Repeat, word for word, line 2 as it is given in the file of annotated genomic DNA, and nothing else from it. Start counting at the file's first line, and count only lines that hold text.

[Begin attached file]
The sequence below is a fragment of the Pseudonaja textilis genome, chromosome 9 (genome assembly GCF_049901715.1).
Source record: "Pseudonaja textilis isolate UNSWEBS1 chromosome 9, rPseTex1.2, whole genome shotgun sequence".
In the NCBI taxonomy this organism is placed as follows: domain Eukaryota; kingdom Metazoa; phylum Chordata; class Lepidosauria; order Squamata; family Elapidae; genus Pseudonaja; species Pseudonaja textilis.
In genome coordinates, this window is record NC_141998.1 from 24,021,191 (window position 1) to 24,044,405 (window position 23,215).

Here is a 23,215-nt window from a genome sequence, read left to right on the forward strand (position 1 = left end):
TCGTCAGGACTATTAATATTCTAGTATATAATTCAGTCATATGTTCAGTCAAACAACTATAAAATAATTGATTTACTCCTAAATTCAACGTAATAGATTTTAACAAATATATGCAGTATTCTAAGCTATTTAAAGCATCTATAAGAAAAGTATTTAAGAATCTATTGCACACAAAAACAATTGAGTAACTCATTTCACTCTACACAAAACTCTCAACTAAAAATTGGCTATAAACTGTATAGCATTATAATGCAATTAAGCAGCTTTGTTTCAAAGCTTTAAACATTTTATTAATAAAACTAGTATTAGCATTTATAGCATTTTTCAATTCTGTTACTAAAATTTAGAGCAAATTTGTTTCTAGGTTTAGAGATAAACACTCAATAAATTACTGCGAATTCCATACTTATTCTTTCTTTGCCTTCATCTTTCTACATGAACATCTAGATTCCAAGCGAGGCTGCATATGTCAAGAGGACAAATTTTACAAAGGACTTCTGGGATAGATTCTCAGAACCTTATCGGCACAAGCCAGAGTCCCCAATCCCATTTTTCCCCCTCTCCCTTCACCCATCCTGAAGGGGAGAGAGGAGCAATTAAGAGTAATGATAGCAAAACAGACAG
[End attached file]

Source record: "Pseudonaja textilis isolate UNSWEBS1 chromosome 9, rPseTex1.2, whole genome shotgun sequence".